Maya Angelou Was San Francisco's First Black Streetcar Conductor

Wednesday, May 28, 2014 - 09:56 AM

Maya Angelou, the poet, writer, and performer who passed away at the age of 86, also has a place in civil rights transportation history: at the age of 16, she says she became San Francisco's first black streetcar conductor.

In an interview with Oprah Winfrey, she said "I loved the uniforms. So I said 'that's the job I want!'"

But when she applied for the job, at first the office wouldn't give her an application. On the advice of her mother, she essentially staged a sit-in.

"I sat there (at the office) for two weeks, every day. And then after two weeks, a man came out of his office and said 'come here.' And he asked me 'why do you want the job?' I said 'I like the uniforms.' And I said 'and I like people.' And so I got the job."

This would have been around 1944.

We reached out to San Francisco's MTA, which directed us to this post. And the transit agency isn't so sure about Angelou's claim. "Hiring records no longer exist, but anecdotal evidence we’ve gathered over the years indicate several African-Americans found employment on the streetcars a little earlier than Dr. Angelou. That, however, in no way diminishes her incredible story of perseverance and determination in overcoming both racism and sexism to land the job she wanted — when she was just 16 years old."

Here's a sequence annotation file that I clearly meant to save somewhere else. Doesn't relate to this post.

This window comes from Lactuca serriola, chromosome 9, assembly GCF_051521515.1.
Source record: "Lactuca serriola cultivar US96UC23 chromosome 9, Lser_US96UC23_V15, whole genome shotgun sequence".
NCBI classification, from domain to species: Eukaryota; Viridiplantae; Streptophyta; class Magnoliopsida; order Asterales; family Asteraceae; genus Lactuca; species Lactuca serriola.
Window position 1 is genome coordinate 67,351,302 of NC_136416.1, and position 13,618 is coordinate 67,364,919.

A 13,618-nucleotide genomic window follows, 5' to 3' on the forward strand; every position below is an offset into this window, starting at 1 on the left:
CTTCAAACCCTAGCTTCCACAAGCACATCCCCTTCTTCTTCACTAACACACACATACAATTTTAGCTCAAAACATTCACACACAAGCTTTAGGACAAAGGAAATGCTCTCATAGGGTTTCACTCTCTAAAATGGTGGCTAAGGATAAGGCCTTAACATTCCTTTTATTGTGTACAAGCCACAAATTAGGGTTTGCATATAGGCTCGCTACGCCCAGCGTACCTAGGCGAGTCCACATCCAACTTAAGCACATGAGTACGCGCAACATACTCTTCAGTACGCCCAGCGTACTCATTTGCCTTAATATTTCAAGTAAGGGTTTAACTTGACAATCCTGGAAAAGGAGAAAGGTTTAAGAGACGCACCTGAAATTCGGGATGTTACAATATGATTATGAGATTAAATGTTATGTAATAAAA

Watch the video below.


Comments [3]


I've seen a picture of Maya in the uniform, and in an OPRAH interview. she spoke with such assertion. If she was not the first (but perhaps the second or third...?), I'm sure that Maya did not KNOW it. It was JUST a summer job for a teen...she did not go through an involved interview process and was done @2 months later...returned to school. Not REALLY that "interesting"...perhaps the San Francisco MTA did not have any specific paper records in their HR dept...and up to this point, summer of 1943 or 1994, at the height of WWII, would not keep such records, which would otherwise prove, by her BEING the FIRST, their benign racism leading up to this point in time.

May. 31 2014 07:16 AM
arnold from Queens

I am particularly saddened at the loss of this enormously great human being. Thinking of Maya, I inevitably think of the Dosekis man on TV.., yes, that legendary idealized fictional beer commercial man who in a tongue in cheek way invokes the image of a worldly man who has done everything. Well, Maya Angelou is that Dosekis man, pardon(woman.) She has been at the forefront of transformation of our times, been a singer, dancer, composer, actor, director, social commentator, poet, partner in marriage to revolutionaries, lived and loved in Africa Europe...etc., Maya Angelou, you are my hero; my Dosekis Woman!

May. 28 2014 11:50 PM
Hal Davis from St. Paul, Minn.

Interesting that the assertion in the headline is challenged by San Francisco's MTA.

May. 28 2014 02:54 PM

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